Gross Domestic Product is a measure of the nation’s economic activity. The statistic measures the sum of the nation’s production for both the private and public sectors. A nation with an increasing GDP in real terms is considered to be growing, while one with a declining GDP in real terms is in recession. (NOTE: By Real economists mean adjusted for inflation and population).
The Federal Government’s first projection of GDP for the 4th quarter of 2012 was released, showing that the economy contracted slightly between October and December. This suggests that the economy grew by a meager 1.5 percent in 2012, although the final number is subject to some revision. While GDP is supposed to be a measure of production, it is actually measured by the government using consumption expenditures (which are supposed to balance each other). In the 4th quarter overall consumption fell by 0.1 percent with most of this coming from reduced inventories, less spending on defense and a greater share of imports.
Businesses and industries should be concerned about a reduction in GDP because the overall level of income available to customers tracks this number; however, the small 4th quarter decline is of less concern because it comes mainly from two sources, neither of which is closely linked to future production or consumption. In fact, falling inventories could be a sign of good growth in the 1st quarter, as manufacturers move to fill orders from production rather than from warehouses. In addition, even though some industries rely heavily on defense spending, war is destructive to the economy overall and seeing a continuing large reduction in federal defense spending is likely good for the economy. It is however, likely that much of the decline in federal spending was due to the potential of sequester, something which is now unlikely to continue into the first quarter, suggesting that rather than the normally weak 1st quarter, we should see something closer to 2% annualized growth in 2013-1.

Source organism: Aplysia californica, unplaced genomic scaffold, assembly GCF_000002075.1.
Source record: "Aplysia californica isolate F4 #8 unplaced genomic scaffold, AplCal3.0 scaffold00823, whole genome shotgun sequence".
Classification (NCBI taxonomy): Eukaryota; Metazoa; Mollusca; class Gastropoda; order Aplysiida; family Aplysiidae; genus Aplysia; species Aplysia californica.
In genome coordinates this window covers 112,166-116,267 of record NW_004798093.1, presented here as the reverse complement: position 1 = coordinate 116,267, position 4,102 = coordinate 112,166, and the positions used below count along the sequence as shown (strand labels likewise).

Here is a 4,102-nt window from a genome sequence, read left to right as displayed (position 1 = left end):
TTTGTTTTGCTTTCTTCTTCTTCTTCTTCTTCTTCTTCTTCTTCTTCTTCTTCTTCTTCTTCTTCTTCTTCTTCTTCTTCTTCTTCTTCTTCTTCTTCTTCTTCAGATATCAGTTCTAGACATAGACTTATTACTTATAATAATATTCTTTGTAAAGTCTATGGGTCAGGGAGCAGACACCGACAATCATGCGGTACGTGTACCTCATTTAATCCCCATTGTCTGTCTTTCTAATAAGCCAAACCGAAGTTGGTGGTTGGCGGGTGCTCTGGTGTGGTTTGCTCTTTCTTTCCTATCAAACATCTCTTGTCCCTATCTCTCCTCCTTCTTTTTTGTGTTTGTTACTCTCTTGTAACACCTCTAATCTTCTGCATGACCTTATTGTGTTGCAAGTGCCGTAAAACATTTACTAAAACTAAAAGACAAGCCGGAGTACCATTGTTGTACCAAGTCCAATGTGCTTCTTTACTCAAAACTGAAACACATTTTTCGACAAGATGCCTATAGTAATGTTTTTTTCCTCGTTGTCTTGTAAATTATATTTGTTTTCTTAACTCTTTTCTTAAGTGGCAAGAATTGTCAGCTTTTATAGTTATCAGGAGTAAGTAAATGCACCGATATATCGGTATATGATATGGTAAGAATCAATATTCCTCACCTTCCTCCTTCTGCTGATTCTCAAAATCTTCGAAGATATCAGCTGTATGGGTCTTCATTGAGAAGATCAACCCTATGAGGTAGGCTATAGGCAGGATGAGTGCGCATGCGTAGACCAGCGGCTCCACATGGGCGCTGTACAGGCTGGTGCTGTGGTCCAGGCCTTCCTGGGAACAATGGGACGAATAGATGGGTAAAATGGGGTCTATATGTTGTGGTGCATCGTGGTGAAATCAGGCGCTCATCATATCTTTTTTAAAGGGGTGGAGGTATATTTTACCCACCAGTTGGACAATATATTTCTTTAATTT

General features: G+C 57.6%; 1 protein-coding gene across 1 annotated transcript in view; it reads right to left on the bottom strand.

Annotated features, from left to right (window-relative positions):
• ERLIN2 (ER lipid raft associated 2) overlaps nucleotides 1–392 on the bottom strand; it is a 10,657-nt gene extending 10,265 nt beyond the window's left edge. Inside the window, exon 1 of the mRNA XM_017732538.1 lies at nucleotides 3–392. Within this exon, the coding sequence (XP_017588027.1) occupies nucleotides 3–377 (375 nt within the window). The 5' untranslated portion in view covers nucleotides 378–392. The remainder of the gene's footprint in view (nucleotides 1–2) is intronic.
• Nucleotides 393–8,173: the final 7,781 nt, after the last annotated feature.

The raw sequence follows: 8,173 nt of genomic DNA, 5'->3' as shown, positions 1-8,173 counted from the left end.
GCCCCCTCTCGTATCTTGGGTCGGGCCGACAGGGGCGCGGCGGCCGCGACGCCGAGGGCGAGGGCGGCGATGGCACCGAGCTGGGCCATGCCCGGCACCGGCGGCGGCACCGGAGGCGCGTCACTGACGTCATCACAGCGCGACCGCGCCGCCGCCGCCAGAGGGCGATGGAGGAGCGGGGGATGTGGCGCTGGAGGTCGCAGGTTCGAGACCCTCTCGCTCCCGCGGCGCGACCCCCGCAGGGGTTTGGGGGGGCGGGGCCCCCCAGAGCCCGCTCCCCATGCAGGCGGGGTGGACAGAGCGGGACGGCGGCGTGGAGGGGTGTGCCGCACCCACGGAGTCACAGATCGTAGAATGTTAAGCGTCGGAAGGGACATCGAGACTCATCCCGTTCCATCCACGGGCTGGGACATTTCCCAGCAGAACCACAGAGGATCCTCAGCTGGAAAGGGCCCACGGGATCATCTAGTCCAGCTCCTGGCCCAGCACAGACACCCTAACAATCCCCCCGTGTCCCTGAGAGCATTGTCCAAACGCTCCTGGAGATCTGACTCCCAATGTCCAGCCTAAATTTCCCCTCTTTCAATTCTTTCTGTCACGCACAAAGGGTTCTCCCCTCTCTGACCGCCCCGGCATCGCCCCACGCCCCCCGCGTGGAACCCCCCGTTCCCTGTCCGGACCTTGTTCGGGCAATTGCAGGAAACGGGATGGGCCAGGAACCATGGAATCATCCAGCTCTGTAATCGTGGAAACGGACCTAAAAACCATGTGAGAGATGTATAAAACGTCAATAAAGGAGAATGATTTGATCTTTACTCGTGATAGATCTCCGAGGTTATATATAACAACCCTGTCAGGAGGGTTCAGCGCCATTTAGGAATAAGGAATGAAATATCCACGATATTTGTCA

We believe that continued slow growth in the economy will keep the pressure on the Federal Reserve to keep interest rates at ridiculously low levels forcing continued bond purchases on the open market. This should also keep unemployment rates from changing dramatically during 2013 which will keep downward pressure on labor costs. Pressure will continue on the dollar making imports more expensive and helping to stimulate exports to some extent.